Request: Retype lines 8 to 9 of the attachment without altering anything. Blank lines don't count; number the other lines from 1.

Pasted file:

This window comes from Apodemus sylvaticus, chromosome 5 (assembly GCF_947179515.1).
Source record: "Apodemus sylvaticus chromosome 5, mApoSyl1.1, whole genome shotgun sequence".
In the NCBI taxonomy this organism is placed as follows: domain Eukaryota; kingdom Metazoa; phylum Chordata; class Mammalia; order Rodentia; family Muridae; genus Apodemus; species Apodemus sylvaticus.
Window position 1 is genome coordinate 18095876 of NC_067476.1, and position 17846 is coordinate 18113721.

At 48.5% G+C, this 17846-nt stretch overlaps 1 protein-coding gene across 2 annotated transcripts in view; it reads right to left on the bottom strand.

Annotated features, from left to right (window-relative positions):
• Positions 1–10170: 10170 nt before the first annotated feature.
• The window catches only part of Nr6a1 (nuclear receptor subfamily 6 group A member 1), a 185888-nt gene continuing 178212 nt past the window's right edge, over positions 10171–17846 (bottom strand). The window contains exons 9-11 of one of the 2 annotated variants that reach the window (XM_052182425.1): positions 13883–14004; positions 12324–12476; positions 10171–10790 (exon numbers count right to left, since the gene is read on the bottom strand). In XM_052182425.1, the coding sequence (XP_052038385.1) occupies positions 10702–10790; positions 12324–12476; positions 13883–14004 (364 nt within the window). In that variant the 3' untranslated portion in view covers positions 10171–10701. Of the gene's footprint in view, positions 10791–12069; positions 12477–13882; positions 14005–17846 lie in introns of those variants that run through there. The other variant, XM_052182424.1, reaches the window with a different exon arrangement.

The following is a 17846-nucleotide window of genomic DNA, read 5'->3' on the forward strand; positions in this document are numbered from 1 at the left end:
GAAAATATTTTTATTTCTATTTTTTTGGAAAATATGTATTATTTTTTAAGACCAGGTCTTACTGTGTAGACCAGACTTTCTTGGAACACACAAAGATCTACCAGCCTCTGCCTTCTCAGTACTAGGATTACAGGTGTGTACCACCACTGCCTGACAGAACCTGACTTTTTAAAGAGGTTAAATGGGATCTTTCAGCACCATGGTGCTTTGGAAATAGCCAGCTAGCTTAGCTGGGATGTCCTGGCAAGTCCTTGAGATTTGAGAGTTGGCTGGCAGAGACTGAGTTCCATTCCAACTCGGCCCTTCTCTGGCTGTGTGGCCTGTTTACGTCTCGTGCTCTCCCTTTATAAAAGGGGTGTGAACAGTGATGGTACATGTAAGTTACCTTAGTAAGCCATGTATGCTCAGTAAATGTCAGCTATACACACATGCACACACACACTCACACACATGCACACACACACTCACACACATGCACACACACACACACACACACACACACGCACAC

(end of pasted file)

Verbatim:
• The window catches only part of Nr6a1 (nuclear receptor subfamily 6 group A member 1), a 185888-nt gene continuing 178212 nt past the window's right edge, over positions 10171–17846 (bottom strand). The window contains exons 9-11 of one of the 2 annotated variants that reach the window (XM_052182425.1): positions 13883–14004; positions 12324–12476; positions 10171–10790 (exon numbers count right to left, since the gene is read on the bottom strand). In XM_052182425.1, the coding sequence (XP_052038385.1) occupies positions 10702–10790; positions 12324–12476; positions 13883–14004 (364 nt within the window). In that variant the 3' untranslated portion in view covers positions 10171–10701. Of the gene's footprint in view, positions 10791–12069; positions 12477–13882; positions 14005–17846 lie in introns of those variants that run through there. The other variant, XM_052182424.1, reaches the window with a different exon arrangement.

The following is a 17846-nucleotide window of genomic DNA, read 5'->3' on the forward strand; positions in this document are numbered from 1 at the left end: